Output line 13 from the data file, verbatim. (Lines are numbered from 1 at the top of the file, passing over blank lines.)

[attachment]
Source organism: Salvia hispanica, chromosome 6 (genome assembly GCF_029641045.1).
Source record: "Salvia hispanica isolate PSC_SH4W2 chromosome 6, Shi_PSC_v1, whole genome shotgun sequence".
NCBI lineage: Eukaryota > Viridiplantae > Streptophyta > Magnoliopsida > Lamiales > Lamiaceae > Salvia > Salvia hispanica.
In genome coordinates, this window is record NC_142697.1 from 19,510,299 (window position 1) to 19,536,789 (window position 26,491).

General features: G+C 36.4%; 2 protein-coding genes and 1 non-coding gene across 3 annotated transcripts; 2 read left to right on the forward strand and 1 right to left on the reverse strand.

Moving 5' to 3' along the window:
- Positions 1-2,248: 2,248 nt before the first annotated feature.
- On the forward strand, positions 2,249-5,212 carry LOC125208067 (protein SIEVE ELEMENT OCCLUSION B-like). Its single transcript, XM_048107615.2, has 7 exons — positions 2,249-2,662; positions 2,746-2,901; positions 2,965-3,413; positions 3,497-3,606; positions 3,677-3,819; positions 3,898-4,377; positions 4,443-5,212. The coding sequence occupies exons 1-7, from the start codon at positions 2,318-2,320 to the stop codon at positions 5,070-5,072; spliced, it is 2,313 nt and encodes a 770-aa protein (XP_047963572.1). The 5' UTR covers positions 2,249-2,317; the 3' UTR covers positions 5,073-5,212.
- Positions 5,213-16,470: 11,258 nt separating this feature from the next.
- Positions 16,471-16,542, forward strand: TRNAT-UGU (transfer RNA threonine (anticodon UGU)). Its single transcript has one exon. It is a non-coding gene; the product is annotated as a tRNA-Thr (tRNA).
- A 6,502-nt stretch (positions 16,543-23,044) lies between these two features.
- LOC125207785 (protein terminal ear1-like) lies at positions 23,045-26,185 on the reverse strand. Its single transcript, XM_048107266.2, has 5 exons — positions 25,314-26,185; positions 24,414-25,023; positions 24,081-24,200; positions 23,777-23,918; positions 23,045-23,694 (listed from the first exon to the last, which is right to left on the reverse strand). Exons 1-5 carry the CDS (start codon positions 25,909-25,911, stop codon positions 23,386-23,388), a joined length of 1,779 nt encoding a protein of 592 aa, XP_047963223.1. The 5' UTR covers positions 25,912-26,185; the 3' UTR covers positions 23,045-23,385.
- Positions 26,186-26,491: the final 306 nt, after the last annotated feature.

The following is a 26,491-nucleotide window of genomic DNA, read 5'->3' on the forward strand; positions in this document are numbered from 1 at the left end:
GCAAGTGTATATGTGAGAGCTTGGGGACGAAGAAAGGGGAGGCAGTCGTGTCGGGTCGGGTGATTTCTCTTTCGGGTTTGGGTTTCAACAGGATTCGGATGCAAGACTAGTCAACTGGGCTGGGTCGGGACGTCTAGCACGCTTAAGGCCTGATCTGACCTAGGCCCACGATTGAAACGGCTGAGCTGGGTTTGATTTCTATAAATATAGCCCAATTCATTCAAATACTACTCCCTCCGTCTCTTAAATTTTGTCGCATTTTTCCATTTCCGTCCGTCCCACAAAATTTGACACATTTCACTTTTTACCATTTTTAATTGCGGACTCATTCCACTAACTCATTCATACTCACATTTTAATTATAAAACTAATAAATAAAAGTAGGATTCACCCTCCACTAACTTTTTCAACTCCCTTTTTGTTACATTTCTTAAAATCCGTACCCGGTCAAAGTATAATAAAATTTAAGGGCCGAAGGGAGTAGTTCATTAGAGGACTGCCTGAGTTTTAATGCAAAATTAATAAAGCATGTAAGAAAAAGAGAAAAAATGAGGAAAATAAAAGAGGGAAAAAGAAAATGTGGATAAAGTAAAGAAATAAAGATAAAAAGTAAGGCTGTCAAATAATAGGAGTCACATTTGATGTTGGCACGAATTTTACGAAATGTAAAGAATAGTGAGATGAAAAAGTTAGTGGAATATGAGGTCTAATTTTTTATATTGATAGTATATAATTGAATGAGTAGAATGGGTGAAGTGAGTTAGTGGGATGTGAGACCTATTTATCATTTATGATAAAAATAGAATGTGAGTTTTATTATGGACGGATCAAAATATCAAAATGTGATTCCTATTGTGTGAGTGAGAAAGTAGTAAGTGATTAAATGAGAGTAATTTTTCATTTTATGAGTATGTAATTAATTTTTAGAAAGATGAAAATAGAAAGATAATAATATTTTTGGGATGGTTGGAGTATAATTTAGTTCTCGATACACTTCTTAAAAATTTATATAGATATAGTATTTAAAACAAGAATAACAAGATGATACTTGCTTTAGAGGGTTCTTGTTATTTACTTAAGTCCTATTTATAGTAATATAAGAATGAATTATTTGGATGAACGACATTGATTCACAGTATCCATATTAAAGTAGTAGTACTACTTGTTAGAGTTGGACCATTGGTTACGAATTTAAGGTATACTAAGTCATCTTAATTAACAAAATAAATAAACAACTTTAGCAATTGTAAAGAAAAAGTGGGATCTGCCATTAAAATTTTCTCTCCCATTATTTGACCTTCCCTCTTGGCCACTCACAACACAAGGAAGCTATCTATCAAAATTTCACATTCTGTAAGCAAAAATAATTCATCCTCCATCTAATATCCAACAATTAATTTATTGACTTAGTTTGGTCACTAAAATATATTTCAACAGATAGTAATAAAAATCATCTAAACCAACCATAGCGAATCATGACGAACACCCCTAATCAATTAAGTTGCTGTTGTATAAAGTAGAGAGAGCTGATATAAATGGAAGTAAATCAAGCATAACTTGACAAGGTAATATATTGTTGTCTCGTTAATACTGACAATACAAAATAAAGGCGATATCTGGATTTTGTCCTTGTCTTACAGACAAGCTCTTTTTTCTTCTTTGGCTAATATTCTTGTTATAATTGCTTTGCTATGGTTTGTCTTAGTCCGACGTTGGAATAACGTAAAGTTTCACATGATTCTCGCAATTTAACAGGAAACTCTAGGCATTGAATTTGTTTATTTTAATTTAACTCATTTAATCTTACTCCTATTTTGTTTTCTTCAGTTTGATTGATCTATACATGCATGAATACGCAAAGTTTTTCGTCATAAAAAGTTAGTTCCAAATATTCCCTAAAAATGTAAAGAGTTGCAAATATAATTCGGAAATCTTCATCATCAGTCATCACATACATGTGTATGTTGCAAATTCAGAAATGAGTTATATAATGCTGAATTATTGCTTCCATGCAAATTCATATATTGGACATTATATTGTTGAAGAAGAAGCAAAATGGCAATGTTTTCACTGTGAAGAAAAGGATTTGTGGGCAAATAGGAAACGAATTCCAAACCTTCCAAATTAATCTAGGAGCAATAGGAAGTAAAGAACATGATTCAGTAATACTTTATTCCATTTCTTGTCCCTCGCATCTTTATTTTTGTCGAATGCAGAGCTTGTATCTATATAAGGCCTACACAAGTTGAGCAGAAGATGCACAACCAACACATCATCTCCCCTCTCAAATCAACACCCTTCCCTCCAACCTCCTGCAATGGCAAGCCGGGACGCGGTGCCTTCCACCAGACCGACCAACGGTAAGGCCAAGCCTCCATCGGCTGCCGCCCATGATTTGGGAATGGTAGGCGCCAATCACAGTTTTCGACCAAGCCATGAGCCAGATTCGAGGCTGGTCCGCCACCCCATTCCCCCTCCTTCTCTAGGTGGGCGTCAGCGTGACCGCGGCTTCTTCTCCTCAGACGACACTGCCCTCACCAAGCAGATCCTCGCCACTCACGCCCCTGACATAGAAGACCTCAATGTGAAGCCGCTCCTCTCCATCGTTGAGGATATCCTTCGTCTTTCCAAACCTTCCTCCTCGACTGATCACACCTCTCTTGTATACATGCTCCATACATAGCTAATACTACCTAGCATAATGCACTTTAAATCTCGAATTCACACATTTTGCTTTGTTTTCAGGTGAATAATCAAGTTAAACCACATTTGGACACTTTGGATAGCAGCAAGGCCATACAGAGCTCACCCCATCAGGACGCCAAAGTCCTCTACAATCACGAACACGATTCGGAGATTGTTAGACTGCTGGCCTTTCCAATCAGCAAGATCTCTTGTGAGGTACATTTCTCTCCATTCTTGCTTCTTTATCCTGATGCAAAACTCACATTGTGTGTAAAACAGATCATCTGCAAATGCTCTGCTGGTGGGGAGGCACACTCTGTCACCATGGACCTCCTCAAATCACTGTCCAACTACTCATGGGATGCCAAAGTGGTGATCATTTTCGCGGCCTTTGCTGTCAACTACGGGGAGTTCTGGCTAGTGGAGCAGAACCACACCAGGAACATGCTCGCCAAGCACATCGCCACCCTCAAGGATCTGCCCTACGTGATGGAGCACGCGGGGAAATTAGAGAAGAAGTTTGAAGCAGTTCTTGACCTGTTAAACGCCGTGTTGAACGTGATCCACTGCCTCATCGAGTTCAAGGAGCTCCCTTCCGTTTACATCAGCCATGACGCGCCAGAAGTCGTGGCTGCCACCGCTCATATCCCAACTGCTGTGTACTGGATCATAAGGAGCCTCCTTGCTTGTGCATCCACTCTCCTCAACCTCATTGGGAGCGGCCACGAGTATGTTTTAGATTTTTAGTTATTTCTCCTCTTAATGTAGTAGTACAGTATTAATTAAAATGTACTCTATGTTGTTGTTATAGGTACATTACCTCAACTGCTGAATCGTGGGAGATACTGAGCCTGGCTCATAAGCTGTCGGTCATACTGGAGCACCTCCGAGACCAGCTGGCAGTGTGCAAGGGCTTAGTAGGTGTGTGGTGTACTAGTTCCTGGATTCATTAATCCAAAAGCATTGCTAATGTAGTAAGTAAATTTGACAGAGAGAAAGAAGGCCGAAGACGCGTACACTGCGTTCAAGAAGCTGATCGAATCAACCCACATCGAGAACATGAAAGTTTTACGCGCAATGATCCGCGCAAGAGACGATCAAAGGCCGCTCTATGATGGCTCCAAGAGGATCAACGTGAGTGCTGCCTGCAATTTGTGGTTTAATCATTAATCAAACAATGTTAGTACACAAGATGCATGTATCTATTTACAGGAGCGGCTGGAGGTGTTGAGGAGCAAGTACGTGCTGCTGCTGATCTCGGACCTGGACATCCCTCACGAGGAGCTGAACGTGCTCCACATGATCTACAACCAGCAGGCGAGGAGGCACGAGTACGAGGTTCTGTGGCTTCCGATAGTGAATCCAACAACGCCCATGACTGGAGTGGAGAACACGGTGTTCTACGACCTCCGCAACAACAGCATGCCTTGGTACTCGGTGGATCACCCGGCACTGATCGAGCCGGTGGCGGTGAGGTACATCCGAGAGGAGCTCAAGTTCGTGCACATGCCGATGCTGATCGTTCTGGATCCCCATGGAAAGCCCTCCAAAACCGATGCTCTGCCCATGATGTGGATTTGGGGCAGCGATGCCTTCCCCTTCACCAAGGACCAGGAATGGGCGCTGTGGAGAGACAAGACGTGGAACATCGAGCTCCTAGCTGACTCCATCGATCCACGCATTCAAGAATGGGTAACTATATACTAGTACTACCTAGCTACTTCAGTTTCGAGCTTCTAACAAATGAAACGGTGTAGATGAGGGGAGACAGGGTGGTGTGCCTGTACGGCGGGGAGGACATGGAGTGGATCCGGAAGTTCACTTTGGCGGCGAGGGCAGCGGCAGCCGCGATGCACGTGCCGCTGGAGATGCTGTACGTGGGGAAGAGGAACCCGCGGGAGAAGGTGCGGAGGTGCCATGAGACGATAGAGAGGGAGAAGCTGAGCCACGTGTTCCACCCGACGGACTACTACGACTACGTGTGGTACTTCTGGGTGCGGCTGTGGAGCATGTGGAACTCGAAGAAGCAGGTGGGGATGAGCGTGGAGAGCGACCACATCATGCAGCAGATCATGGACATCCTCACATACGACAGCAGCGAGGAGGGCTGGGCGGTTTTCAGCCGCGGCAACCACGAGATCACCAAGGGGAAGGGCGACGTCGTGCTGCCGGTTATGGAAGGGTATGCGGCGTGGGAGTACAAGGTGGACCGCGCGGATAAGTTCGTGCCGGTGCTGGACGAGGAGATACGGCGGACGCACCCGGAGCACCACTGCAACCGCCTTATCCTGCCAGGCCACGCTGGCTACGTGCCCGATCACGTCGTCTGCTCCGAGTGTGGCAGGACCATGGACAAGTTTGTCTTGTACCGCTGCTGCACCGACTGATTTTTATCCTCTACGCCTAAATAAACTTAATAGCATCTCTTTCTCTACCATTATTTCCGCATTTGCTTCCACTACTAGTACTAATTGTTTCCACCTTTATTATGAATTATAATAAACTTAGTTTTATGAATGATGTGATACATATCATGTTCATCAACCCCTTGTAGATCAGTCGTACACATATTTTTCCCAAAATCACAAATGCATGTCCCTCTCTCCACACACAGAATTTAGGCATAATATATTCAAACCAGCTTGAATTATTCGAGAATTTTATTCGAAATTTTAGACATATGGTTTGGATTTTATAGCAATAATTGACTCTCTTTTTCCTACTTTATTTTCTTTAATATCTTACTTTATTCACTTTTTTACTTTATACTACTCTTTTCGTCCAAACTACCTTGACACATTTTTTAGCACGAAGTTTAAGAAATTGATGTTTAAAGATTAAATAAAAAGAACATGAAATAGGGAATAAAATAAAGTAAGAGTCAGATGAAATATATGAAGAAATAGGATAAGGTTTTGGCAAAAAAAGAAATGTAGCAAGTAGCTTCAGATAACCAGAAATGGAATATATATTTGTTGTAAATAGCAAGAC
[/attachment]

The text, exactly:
- Positions 26,186-26,491: the final 306 nt, after the last annotated feature.